Whiskey Stübl

The finest selected spirits on sale for the connoisseur

On The Town | Michelle Falkenbach | November 2008

Shelves stacked high with scotch, bourbon at a hidden store in Vienna’s 8th district (Photo: Jutta Pedigo)

The walls of the old shop were covered on all sides by battered wooden shelves, stacked with bottles of Bourbon and Scotch. It was a whiskey lovers paradise - everything from a 30 year aged Highland Park for 139 Euros a bottle, to a young Glengoyne priced at a moderate 30 Euros.

I grabbed the last of the wooden folding chairs, careful not to knock over the best selling bottles, displayed on "aging barrels" throughout the middle of the store.

There were nine of us crammed into the unassuming little "Lokal" Potstill on the Strozzigasse in Vienna’s 8th district.  Two men leaned up to a solid oak bar, and another two were wedged into a narrow cotton couch. In front of them stood a small, circular, dark wooden table, where two women were seated next to a young man straddling a wooden stool.

Potstill is like something out of Dickens,  a dark, old-fashioned pub-like spot, filled with a air of mystery and history, named for the flask-shaped apparatus used in whiskey or brandy making, a tub where alcohol and water vapor are combined with other vapors that give the mash its aroma.

But all this was still a mystery,  as I gave a push on the wooden door to this tiny shop. I had expected it to be heavy; instead it swung wide open -- almost smashing several 300 Euro bottles aligned on the wooden shelves behind the door.  All heads turned; I smiled sheepishly; Mercifully, no harm had been done. They turned back to their discussion, and I was free to explore, picking my way among the barrels, peering at the labels that lined the shelves.

But now it was time: Owner and whiskey expert Mario Prinz placed nine glasses on the table in a rather habitual motion.  The first round -- the youngest spirits of the evening -- was poured out swiftly and with extreme elegance.  Nine small, quick hand movements and our glasses were generously filled and ready to savour.

With each successive bottle (and there were five whiskeys and one bourbon) the conversation took a new turn.  The pale Swedish woman seated across from me was the first to comment: "The first one was fruitier than the others," she declared, "and its color was much lighter."

Prinz, overhearing, felt obliged to defend it:

"Its very young and almost too fresh," he admitted. Pointing to the fourth bottle lined-up amongst the others on the table. "Smokey whiskey, now that’s good to drink young."

"Yes!" the well-built, scrubby faced man on the couch nodded: "They tend to have a sweet finish," he added smilingly.

In the distilling process, heat is applied directly to the vessel containing the main ingredients, making a "mash" of grains, malted barely, wheat, rye and corn. From here, they are condensed into what whiskey connoisseurs call the "low wines" or first distillation liquids containing only 25-35% alcohol.  Not until they have undergone the second distillation process does the alcohol content reach up to 70%.  The product is then put in an oak "aging barrel" so it may develop its rich color, uncouth scent and unique taste over time.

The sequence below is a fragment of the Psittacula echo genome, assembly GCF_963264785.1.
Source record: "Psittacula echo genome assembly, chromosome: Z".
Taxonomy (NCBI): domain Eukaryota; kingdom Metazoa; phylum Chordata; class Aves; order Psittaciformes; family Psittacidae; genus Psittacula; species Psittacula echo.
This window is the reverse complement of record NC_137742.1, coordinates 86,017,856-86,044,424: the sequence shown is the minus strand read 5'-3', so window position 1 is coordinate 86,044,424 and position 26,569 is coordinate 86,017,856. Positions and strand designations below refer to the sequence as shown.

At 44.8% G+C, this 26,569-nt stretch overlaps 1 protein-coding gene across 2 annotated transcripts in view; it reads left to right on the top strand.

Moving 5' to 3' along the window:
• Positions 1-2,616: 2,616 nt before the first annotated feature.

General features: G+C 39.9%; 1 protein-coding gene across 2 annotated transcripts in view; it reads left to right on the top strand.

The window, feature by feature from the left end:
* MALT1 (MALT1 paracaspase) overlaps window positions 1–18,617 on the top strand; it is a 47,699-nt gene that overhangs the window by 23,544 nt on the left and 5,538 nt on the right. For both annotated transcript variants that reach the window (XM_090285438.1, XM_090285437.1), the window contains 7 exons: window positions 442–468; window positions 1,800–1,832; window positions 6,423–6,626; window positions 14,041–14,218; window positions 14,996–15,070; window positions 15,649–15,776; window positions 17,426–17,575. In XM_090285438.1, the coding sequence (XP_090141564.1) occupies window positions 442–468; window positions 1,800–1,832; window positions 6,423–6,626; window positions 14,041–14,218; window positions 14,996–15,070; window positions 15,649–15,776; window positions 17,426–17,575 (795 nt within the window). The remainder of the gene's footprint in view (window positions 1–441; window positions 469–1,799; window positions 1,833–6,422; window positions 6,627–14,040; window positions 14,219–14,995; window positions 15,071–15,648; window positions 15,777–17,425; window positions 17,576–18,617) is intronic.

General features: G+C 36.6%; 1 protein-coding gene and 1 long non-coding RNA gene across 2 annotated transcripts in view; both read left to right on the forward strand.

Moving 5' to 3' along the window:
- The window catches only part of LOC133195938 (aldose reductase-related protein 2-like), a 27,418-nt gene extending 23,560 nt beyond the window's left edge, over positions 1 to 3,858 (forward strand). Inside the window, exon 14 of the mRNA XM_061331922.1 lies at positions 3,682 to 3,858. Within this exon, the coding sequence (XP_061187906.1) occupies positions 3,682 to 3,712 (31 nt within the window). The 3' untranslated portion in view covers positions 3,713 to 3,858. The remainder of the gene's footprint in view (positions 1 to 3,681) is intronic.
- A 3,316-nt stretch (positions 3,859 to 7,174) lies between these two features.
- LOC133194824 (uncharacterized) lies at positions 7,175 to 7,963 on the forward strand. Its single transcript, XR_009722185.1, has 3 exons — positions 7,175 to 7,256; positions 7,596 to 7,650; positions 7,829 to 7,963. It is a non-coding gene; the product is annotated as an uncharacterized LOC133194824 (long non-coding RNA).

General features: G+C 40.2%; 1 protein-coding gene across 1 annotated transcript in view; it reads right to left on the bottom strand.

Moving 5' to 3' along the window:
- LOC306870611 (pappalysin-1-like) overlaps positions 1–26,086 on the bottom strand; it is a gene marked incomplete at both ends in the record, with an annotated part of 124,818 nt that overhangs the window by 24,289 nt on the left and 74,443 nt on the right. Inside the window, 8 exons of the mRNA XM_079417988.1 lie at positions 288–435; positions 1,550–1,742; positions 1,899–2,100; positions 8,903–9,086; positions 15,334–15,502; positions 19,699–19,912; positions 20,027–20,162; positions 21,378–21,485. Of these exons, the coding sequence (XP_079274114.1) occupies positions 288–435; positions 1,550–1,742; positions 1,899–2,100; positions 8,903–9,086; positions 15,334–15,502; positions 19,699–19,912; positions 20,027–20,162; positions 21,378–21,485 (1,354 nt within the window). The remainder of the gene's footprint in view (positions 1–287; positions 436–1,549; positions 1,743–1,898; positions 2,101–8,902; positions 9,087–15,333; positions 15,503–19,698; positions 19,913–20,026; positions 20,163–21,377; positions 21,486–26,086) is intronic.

The "Captain," whiskey lover and organizer of the evening, who had been standing by the bar, took a seat around the table as some of the ladies got up for a smoke.

"Ahh," he sighed, as he sunk into his seat.  "This reminds me of sitting in an old upholstered brown leather chair surrounded by a library of dust-covered books and old antiques with a fat, tasty Cuban cigar in one hand and a single malt whiskey in the other."

After the fifth or so bottle, conversation turned to a heated discussion of politics and the "death of the world as we know it."  Many in the group had comments to contribute:

"They’d take a dog turd and tell you its gold!" barked the "Captain," as he refilled his glass with one of the five whiskey bottles lounging on the table. In the end, action had completely given way to the wisdom of the whiskey. By now, everyone was smiling, a bit giddy and red faced as we moved on from Scotch to Bourbon.  Bourbon, Prinz explained, is 51% fermented corn mash and barley.  One whiff and the "Captain" was again transported:

"It reminds me of sitting on a porch in the Deep South on a sticky summer afternoon, rocking back and forth on a creaking chair, gun in one hand and a bottle of bourbon in the other."  A dazed smiled appeared on the face of the elegantly dressed man next to him, almost as if he were picturing the scene, allowing himself to be envelloped in it.

The "Captain" continued: "I feel all warm and fuzzy inside." He found the bourbon "very flavorful," something you could really sit back and enjoy. "But don’t get me wrong," he concluded, "Bourbon and coke ain’t bad either."

Somewhere around 22:00 (no one could be quite sure of anything by then), things began winding down. The guests gathered up their things and made their way out of the shop, being extra, extra careful not to knock anything over.  Some left with bags of bottles, others determined to come back for the "Friday Night Whiskey Lounge," where men come to smoke cigars and down their shots, holding forth on the night’s topic.  Out on the cold desolate street, reality struck, and oh so slowly sank in. A short, spunky woman rather matter-of-factly looked up.

"If you want to meet men," she said, pausing, ... "I guess you have to take up whiskey drinking."

Half smiling -- and somewhat awe struck -- we dispersed into the night.

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    the vienna review November 2008